Kate Atkinson, Michel Faber and Irvine Welsh feature on the shortlists for the 2015 Saltire Literary Awards, with two new awards introduced this year: The Fiction Book of the Year and Non-Fiction Book of the Year. The new prizes were created for the Awards in place of last year's Literary Book of the Year, due to the plethora of titles eligible for submission.
The “hotly contested” shortlist for the new Fiction Book of the Year award includes the latest novel from Whitbread-award winning writer Kate Atkinson, God in Ruins (Transworld), alongside The Book of Strange New Things (Canongate), the most recent book from Michael Faber, who won the Saltire First Book Award in 1999. Also featured is A Decent Ride (Jonathan Cape) by Irvine Welsh as well as Gaelic language novel An Dosan (Acair) by Norma Nicleoid. Jellyfish (Freight Books) by Janice Galloway and The Illuminations by Andrew O'Hagan (Faber & Faber) round out the shortlist.
The new Non-Fiction Book of the Year shortlist consists of Young Eliot (Jonathan Cape) by Robert Crawford, Adventures in Human Being (Profile Books) by Gavin Francis, Lifeblood (Freight) by Gill Fyffe and This is Scotland (Luath Press) by Daniel Gray and Alan McCredie.
The shortlists for all six awards [full details below] were announced earlier this evening (22nd October) at events hosted simultaneously in Edinburgh and London. The announcements were given at the Edinburgh West End branch of Waterstones by performance poets Rally and Broad, and at the London Piccadilly Branch of Waterstones by National Poet for Scotland, Liz Lochhead.
Jim Tough, Saltire Society executive director, said: “The Saltire Literary Awards continue to go from strength to strength with the number of book award categories increasing from five to six this year. The decision to announce the shortlists simultaneously in London and Edinburgh, with the support of Waterstones booksellers, is a very deliberate attempt to broaden media and public interest in these prestigious awards. Hopefully it will help to ensure that the awards, run by a small charity and chosen by a panel of judges who give their time voluntarily, receive the recognition they deserve."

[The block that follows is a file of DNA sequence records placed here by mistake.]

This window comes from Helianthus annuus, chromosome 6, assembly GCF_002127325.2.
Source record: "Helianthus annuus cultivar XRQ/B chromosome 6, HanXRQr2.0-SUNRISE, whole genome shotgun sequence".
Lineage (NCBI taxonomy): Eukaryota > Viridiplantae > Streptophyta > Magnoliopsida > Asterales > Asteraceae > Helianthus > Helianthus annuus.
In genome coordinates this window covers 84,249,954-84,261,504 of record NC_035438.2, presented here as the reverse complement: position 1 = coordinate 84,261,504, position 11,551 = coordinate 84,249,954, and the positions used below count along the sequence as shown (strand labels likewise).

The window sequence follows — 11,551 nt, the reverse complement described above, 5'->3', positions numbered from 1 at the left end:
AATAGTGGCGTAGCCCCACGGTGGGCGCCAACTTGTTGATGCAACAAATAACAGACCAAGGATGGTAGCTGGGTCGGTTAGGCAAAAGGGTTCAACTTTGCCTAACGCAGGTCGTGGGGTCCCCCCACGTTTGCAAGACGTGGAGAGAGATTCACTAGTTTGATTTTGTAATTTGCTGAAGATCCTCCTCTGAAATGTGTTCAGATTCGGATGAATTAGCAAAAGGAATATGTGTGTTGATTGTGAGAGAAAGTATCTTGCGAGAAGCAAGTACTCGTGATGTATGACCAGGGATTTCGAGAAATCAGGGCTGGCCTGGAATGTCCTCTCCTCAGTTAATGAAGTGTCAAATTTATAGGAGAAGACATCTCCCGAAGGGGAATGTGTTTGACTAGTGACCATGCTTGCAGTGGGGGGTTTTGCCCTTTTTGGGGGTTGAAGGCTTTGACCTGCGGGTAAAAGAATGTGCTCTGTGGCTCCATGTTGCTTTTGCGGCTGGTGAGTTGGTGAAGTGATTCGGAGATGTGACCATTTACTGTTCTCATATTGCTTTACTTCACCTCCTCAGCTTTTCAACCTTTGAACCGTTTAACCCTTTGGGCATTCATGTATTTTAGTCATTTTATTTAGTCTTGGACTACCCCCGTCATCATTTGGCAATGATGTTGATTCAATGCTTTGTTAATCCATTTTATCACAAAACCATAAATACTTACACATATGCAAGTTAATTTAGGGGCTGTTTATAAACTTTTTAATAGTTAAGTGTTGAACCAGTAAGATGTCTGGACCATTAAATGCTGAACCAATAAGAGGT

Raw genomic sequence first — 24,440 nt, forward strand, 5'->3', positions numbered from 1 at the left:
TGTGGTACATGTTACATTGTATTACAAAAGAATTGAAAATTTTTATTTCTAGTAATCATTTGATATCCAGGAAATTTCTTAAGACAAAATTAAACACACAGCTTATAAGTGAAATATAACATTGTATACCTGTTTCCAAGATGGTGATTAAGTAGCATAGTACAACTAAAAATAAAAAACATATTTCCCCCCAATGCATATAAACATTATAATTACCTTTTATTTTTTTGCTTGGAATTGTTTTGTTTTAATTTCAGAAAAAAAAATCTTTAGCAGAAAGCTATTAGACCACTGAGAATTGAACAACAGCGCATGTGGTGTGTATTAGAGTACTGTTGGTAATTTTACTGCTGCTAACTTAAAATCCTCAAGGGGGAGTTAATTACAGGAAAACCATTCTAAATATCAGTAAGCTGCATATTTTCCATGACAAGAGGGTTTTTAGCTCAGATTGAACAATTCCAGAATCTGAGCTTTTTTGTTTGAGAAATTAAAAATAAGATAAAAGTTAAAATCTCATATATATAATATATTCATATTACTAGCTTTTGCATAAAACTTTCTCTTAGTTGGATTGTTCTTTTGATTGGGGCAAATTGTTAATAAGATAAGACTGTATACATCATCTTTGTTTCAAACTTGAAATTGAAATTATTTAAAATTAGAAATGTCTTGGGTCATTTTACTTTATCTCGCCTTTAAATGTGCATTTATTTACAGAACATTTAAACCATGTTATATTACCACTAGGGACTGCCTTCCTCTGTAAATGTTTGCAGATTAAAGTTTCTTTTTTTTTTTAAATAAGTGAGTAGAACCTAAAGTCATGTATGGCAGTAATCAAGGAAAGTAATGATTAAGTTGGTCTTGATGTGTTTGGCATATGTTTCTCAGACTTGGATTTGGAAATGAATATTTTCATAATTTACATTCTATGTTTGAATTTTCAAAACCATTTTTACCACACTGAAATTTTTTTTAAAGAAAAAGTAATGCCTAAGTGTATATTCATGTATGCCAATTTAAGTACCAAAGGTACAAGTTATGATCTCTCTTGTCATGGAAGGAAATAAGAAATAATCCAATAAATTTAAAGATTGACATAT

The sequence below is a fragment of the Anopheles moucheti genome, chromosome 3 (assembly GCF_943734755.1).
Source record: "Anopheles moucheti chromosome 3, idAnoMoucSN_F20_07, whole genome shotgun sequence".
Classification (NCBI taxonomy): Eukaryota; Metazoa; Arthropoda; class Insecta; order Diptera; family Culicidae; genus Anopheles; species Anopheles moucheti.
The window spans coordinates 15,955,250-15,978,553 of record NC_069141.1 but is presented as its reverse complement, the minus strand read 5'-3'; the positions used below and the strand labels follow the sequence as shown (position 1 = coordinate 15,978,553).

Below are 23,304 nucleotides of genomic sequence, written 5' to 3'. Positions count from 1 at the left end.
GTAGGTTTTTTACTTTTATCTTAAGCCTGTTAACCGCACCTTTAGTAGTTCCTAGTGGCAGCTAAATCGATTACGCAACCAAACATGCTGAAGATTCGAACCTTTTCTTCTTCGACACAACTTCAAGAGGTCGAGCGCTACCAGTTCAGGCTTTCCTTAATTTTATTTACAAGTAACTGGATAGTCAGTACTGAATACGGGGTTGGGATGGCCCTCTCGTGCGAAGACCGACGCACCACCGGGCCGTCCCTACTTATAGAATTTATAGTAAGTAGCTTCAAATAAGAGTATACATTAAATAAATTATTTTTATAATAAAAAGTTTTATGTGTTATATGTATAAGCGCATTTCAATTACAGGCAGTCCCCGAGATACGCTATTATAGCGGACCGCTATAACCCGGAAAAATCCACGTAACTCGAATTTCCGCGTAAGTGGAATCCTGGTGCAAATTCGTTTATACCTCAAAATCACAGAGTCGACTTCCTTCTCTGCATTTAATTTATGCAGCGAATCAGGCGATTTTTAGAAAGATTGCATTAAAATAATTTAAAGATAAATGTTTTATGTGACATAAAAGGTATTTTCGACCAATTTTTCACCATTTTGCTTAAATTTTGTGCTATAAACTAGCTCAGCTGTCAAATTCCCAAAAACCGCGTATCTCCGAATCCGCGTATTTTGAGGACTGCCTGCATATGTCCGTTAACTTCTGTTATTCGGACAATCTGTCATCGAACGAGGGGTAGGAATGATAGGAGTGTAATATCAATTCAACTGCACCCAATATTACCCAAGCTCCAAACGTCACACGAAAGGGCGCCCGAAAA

The winners of each of the six award categories for the 2015 Saltire Literary Awards will receive a £2,000 cash prize, with the winning book from each category going on to compete for the £8,000 Satire Scottish Book of the Year Award which is supported by Creative Scotland. Winners will be announced on 26th November, when the winner of the Saltire Publisher of the Year Award will also be announced.
The awards are organised by the Saltire Society, a non-political independent charity founded in 1936 which has membership branches throughout Scotland.
The full shortlists are:
Saltire Society Scottish Research Book of the Year Award
Clubbing Together: Ethnicity, Civility and Formal Sociability in the Scottish Diaspora to 1930 (Liverpool University Press) by Dr. Tanja Bueltmann - the first global study of Scottish migrants concerning their ethnicity in the diaspora.
Microbes and the Fetlar Man: The Life of Sir William Watson Cheyne (Humming Earth) by Jane Coutts - the biography of one of Britian’s medical bacteriologists who lived in the 19th Century.
The Voice of the People: Hamish Henderson and Scottish Cultural Politics (Edinburgh University Press) by Corey Gibson - an examination of Henderson’s commitment to finding a form of artistic expression suitable for post-war Europe.
The Native Woodlands of Scotland by Scott Wilson (Edinburgh University Press) - a textbook bout the native woodland habitats of Scotland.
Saltire Scottish History Book of the Year Award
A Chasm in Time: Scottish War Art and Artists in the Twentieth Century (Birlinn) by Dr. Patricia R. Andrew - an illustrated account of Scotland’s artists’ responses to and depictions of war.